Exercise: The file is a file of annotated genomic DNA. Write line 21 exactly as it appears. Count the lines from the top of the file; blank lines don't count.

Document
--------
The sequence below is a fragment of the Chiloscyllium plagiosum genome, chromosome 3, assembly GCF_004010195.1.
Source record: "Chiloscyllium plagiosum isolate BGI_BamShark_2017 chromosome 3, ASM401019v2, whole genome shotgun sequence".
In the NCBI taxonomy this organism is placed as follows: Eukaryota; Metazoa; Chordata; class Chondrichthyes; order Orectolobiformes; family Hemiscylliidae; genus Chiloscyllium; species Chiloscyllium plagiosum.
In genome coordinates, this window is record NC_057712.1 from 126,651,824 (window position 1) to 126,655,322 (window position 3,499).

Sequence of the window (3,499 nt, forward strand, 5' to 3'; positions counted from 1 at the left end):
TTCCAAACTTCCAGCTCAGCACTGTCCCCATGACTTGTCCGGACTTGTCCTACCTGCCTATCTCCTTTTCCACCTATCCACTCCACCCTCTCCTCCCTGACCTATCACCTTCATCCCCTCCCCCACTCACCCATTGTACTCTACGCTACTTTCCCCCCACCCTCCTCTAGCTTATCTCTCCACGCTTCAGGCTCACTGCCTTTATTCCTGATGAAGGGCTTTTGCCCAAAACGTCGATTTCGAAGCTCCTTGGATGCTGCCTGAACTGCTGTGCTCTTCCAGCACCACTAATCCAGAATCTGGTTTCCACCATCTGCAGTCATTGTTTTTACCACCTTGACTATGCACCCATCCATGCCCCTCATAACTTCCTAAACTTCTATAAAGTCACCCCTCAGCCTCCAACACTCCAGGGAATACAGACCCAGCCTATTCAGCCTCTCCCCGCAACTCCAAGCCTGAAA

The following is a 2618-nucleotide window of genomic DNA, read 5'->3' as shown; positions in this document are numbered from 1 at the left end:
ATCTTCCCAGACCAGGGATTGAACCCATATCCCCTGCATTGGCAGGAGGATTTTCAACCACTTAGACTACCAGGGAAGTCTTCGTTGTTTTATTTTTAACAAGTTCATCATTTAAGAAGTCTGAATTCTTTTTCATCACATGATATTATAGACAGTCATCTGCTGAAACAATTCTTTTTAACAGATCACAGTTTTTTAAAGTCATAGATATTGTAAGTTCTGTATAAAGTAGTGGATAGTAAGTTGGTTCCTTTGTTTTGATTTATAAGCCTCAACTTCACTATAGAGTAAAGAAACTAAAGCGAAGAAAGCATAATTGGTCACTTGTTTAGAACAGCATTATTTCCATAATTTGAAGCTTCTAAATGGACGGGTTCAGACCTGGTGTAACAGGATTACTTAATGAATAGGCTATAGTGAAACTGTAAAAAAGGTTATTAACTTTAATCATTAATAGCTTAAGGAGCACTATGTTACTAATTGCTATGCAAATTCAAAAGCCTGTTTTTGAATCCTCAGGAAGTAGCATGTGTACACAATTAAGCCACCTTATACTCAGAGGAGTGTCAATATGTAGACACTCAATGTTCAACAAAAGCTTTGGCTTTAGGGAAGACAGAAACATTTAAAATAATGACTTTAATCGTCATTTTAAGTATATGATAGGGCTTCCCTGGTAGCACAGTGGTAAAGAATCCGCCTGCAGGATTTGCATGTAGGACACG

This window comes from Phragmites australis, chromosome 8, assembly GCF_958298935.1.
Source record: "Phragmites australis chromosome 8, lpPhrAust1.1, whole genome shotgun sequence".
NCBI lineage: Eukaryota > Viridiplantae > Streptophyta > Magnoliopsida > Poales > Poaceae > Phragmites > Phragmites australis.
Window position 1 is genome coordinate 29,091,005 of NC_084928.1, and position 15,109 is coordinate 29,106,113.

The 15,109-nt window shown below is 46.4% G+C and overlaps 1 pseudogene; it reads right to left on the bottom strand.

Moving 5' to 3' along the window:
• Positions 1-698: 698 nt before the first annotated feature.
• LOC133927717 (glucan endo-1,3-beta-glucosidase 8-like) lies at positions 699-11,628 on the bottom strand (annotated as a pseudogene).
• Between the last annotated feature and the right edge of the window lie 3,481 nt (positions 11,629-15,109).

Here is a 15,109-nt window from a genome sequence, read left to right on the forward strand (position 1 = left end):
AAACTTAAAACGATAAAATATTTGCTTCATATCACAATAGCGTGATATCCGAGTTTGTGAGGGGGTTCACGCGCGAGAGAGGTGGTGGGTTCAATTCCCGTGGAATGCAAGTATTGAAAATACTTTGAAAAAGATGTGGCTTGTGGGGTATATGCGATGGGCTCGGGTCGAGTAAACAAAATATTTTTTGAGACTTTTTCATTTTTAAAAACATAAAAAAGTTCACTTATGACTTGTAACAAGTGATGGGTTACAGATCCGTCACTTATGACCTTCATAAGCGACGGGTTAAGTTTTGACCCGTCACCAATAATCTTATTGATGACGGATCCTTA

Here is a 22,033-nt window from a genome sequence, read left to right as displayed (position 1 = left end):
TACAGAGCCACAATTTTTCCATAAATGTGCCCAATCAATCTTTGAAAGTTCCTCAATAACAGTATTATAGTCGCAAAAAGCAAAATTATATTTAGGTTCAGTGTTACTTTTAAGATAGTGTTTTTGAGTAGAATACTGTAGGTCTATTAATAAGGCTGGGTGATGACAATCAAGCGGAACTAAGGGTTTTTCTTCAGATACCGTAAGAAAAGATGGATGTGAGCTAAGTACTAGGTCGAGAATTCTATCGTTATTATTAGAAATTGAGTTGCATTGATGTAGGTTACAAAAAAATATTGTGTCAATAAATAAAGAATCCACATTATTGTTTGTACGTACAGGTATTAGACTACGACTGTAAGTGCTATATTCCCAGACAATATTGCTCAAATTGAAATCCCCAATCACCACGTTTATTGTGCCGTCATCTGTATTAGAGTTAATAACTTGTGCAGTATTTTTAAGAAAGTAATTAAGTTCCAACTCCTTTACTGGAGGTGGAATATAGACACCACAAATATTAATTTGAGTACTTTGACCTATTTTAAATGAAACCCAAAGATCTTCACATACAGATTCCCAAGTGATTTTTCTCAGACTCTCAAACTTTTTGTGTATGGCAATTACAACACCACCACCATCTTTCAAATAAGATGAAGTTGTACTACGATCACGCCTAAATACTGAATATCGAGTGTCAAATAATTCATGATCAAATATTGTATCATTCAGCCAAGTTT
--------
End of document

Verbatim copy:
TACAGAGCCACAATTTTTCCATAAATGTGCCCAATCAATCTTTGAAAGTTCCTCAATAACAGTATTATAGTCGCAAAAAGCAAAATTATATTTAGGTTCAGTGTTACTTTTAAGATAGTGTTTTTGAGTAGAATACTGTAGGTCTATTAATAAGGCTGGGTGATGACAATCAAGCGGAACTAAGGGTTTTTCTTCAGATACCGTAAGAAAAGATGGATGTGAGCTAAGTACTAGGTCGAGAATTCTATCGTTATTATTAGAAATTGAGTTGCATTGATGTAGGTTACAAAAAAATATTGTGTCAATAAATAAAGAATCCACATTATTGTTTGTACGTACAGGTATTAGACTACGACTGTAAGTGCTATATTCCCAGACAATATTGCTCAAATTGAAATCCCCAATCACCACGTTTATTGTGCCGTCATCTGTATTAGAGTTAATAACTTGTGCAGTATTTTTAAGAAAGTAATTAAGTTCCAACTCCTTTACTGGAGGTGGAATATAGACACCACAAATATTAATTTGAGTACTTTGACCTATTTTAAATGAAACCCAAAGATCTTCACATACAGATTCCCAAGTGATTTTTCTCAGACTCTCAAACTTTTTGTGTATGGCAATTACAACACCACCACCATCTTTCAAATAAGATGAAGTTGTACTACGATCACGCCTAAATACTGAATATCGAGTGTCAAATAATTCATGATCAAATATTGTATCATTCAGCCAAGTTT